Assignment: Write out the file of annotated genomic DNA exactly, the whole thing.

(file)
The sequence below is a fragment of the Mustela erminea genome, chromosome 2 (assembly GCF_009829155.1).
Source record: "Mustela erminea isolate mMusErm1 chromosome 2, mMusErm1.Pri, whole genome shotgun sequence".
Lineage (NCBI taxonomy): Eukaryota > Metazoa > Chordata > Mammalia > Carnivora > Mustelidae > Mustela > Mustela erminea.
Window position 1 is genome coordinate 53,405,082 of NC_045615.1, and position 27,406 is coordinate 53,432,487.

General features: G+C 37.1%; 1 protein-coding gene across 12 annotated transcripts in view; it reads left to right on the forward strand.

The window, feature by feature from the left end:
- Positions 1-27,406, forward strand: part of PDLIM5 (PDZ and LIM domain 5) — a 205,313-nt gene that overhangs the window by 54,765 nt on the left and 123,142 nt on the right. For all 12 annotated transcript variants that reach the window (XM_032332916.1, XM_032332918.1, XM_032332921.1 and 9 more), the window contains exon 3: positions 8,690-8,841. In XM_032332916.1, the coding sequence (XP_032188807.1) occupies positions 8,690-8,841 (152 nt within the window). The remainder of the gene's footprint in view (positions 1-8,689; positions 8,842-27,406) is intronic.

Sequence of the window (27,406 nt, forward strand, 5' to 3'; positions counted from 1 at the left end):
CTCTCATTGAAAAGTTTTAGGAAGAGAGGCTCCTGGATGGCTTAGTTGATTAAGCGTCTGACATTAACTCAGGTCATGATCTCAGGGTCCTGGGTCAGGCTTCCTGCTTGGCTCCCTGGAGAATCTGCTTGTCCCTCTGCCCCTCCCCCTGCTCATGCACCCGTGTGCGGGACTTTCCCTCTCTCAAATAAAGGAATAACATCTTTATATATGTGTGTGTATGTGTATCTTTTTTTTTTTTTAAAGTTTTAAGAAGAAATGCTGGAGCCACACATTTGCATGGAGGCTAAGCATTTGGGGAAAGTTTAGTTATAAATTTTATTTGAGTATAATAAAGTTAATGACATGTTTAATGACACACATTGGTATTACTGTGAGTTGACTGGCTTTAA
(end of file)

The sequence below is a fragment of the Mustela erminea genome, chromosome 2 (assembly GCF_009829155.1).
Source record: "Mustela erminea isolate mMusErm1 chromosome 2, mMusErm1.Pri, whole genome shotgun sequence".
Lineage (NCBI taxonomy): Eukaryota > Metazoa > Chordata > Mammalia > Carnivora > Mustelidae > Mustela > Mustela erminea.
Window position 1 is genome coordinate 53,405,082 of NC_045615.1, and position 27,406 is coordinate 53,432,487.

General features: G+C 37.1%; 1 protein-coding gene across 12 annotated transcripts in view; it reads left to right on the forward strand.

The window, feature by feature from the left end:
- Positions 1-27,406, forward strand: part of PDLIM5 (PDZ and LIM domain 5) — a 205,313-nt gene that overhangs the window by 54,765 nt on the left and 123,142 nt on the right. For all 12 annotated transcript variants that reach the window (XM_032332916.1, XM_032332918.1, XM_032332921.1 and 9 more), the window contains exon 3: positions 8,690-8,841. In XM_032332916.1, the coding sequence (XP_032188807.1) occupies positions 8,690-8,841 (152 nt within the window). The remainder of the gene's footprint in view (positions 1-8,689; positions 8,842-27,406) is intronic.

Sequence of the window (27,406 nt, forward strand, 5' to 3'; positions counted from 1 at the left end):
CTCTCATTGAAAAGTTTTAGGAAGAGAGGCTCCTGGATGGCTTAGTTGATTAAGCGTCTGACATTAACTCAGGTCATGATCTCAGGGTCCTGGGTCAGGCTTCCTGCTTGGCTCCCTGGAGAATCTGCTTGTCCCTCTGCCCCTCCCCCTGCTCATGCACCCGTGTGCGGGACTTTCCCTCTCTCAAATAAAGGAATAACATCTTTATATATGTGTGTGTATGTGTATCTTTTTTTTTTTTTAAAGTTTTAAGAAGAAATGCTGGAGCCACACATTTGCATGGAGGCTAAGCATTTGGGGAAAGTTTAGTTATAAATTTTATTTGAGTATAATAAAGTTAATGACATGTTTAATGACACACATTGGTATTACTGTGAGTTGACTGGCTTTAA